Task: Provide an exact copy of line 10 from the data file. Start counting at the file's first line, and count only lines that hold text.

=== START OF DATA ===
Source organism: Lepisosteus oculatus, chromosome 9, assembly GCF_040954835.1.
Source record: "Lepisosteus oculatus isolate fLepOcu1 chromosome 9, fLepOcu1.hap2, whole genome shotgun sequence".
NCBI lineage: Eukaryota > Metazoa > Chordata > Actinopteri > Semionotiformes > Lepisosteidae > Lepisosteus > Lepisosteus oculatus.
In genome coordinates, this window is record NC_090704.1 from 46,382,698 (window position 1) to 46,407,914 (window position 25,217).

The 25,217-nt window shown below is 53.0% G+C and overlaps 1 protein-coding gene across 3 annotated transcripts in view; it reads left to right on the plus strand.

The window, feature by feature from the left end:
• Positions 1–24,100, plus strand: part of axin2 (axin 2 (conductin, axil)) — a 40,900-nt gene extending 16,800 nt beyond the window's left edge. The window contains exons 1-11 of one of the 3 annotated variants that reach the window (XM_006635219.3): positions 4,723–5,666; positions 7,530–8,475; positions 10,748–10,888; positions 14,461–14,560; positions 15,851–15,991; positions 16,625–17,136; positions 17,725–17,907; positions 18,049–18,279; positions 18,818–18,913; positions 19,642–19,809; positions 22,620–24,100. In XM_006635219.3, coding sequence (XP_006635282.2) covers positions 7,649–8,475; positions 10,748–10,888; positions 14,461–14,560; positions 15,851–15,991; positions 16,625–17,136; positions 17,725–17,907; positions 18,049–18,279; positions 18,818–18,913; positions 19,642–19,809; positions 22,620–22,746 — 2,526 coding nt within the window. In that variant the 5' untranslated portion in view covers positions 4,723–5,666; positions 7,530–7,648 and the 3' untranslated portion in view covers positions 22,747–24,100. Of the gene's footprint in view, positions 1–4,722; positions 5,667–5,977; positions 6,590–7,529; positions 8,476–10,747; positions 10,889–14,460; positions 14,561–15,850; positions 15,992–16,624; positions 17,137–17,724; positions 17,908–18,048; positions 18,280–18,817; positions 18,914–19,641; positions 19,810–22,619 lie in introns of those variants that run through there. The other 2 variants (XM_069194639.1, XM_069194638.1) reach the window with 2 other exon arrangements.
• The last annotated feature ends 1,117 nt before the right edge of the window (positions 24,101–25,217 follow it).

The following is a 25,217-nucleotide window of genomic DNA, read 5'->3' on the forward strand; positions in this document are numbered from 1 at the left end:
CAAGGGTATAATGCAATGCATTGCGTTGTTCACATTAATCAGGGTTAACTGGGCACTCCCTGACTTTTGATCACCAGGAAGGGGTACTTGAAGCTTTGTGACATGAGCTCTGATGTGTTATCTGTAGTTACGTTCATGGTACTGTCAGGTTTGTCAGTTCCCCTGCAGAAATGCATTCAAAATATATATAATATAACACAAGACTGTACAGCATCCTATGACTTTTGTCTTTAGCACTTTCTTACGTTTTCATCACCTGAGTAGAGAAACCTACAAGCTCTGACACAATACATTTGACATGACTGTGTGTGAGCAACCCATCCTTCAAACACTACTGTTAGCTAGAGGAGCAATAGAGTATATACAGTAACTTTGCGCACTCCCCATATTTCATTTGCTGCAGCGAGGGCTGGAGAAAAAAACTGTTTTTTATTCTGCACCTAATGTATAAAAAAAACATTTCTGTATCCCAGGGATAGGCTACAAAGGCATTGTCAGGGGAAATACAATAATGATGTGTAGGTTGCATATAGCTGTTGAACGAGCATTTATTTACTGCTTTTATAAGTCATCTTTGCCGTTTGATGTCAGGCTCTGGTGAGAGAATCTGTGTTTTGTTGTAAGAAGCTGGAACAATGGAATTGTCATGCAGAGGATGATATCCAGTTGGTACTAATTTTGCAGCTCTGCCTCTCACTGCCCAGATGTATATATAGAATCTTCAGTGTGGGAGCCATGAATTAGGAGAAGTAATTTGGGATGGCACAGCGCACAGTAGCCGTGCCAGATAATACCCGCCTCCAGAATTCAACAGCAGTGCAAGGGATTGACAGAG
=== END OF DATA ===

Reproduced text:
CAAGGGTATAATGCAATGCATTGCGTTGTTCACATTAATCAGGGTTAACTGGGCACTCCCTGACTTTTGATCACCAGGAAGGGGTACTTGAAGCTTTGTGACATGAGCTCTGATGTGTTATCTGTAGTTACGTTCATGGTACTGTCAGGTTTGTCAGTTCCCCTGCAGAAATGCATTCAAAATATATATAATATAACACAAGACTGTACAGCATCCTATGACTTTTGTCTTTAGCACTTTCTTACGTTTTCATCACCTGAGTAGAGAAACCTACAAGCTCTGACACAATACATTTGACATGACTGTGTGTGAGCAACCCATCCTTCAAACACTACTGTTAGCTAGAGGAGCAATAGAGTATATACAGTAACTTTGCGCACTCCCCATATTTCATTTGCTGCAGCGAGGGCTGGAGAAAAAAACTGTTTTTTATTCTGCACCTAATGTATAAAAAAAACATTTCTGTATCCCAGGGATAGGCTACAAAGGCATTGTCAGGGGAAATACAATAATGATGTGTAGGTTGCATATAGCTGTTGAACGAGCATTTATTTACTGCTTTTATAAGTCATCTTTGCCGTTTGATGTCAGGCTCTGGTGAGAGAATCTGTGTTTTGTTGTAAGAAGCTGGAACAATGGAATTGTCATGCAGAGGATGATATCCAGTTGGTACTAATTTTGCAGCTCTGCCTCTCACTGCCCAGATGTATATATAGAATCTTCAGTGTGGGAGCCATGAATTAGGAGAAGTAATTTGGGATGGCACAGCGCACAGTAGCCGTGCCAGATAATACCCGCCTCCAGAATTCAACAGCAGTGCAAGGGATTGACAGAG